Europe’s Banking Union as a crucial moment of structural change in economic policy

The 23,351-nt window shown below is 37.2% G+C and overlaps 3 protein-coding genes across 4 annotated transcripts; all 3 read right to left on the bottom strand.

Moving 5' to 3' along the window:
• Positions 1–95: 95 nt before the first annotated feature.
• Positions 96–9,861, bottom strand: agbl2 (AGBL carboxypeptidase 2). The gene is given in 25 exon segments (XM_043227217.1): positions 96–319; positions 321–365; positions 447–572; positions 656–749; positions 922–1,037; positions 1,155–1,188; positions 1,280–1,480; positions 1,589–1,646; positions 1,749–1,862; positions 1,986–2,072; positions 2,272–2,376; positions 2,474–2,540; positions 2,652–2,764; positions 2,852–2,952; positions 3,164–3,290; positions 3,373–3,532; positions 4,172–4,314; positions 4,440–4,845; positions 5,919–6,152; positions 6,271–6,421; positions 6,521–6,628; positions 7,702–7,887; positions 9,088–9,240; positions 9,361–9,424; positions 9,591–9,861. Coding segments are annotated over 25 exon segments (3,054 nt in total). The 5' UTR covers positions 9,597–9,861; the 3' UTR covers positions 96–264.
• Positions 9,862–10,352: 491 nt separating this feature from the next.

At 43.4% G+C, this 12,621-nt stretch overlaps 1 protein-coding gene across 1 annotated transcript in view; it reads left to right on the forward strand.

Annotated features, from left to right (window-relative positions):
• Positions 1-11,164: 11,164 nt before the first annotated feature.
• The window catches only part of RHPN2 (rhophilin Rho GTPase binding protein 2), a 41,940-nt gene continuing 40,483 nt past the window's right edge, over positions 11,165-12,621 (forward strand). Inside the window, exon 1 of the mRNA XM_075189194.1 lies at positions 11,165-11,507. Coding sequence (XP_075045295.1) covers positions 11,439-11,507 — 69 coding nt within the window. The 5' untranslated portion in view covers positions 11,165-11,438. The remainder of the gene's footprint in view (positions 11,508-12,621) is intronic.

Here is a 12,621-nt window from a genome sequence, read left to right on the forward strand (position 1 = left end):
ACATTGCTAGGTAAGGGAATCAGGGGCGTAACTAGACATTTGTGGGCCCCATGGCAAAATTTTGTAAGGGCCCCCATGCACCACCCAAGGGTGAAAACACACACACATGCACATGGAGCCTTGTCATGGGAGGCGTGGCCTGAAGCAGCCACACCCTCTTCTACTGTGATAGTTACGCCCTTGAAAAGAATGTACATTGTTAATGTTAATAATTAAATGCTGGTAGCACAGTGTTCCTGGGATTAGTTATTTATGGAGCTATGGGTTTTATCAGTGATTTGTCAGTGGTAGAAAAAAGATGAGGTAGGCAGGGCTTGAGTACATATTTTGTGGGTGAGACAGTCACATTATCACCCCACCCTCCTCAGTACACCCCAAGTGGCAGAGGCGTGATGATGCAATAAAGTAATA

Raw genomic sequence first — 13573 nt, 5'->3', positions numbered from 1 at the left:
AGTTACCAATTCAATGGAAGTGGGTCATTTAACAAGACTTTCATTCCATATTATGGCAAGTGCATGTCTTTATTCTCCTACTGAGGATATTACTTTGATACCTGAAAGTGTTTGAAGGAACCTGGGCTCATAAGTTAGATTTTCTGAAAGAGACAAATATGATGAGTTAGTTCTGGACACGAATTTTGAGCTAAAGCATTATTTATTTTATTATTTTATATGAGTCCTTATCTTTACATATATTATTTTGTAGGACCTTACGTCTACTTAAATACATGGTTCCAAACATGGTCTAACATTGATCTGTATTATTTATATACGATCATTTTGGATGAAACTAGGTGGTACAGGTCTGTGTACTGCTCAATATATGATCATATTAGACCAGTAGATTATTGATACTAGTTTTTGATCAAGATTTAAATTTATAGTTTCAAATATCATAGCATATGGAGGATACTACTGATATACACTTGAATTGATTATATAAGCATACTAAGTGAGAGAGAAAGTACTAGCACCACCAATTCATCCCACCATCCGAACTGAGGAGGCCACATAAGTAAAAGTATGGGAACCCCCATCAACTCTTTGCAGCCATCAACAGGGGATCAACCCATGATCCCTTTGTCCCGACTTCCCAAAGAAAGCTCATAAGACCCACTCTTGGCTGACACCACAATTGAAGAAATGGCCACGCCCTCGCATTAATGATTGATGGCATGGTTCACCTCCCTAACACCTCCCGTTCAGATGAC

The crisis of sovereign debt in the Eurozone and the contagion to banks made it necessary to accelerate the process of economic and financial unification of the Area. During the crisis, it was realized that a critical piece was missing in the European construction and in the architecture of stability in the Region; in fact, the system preceding 2008, was revealed incapable of responding to the systemic nature of the crisis. The repeated bailouts of the banks have created situations of profound injustice, inequality, increase of public debt as well as a heavy burden for taxpayers, weakening, above all, the sense of belonging to the EU. For these reasons, since June 2012 there has been more active commitment to the creation of a Banking Union. The aim of this paper is to explore the path that led to the Banking Union as an ambitious integration project, an important result but in many ways imperfect; if it represents a part of a global political response, which certainly offers scope for improvement, it’s susceptible to strong objections and legal concerns. As a complex but necessary process, the Banking Union should strengthen the institutional framework of the Eurozone and represent a step forward towards a real political union that goes beyond the mere objectives of economic convergence and mitigates the growing regional disparities of the Area.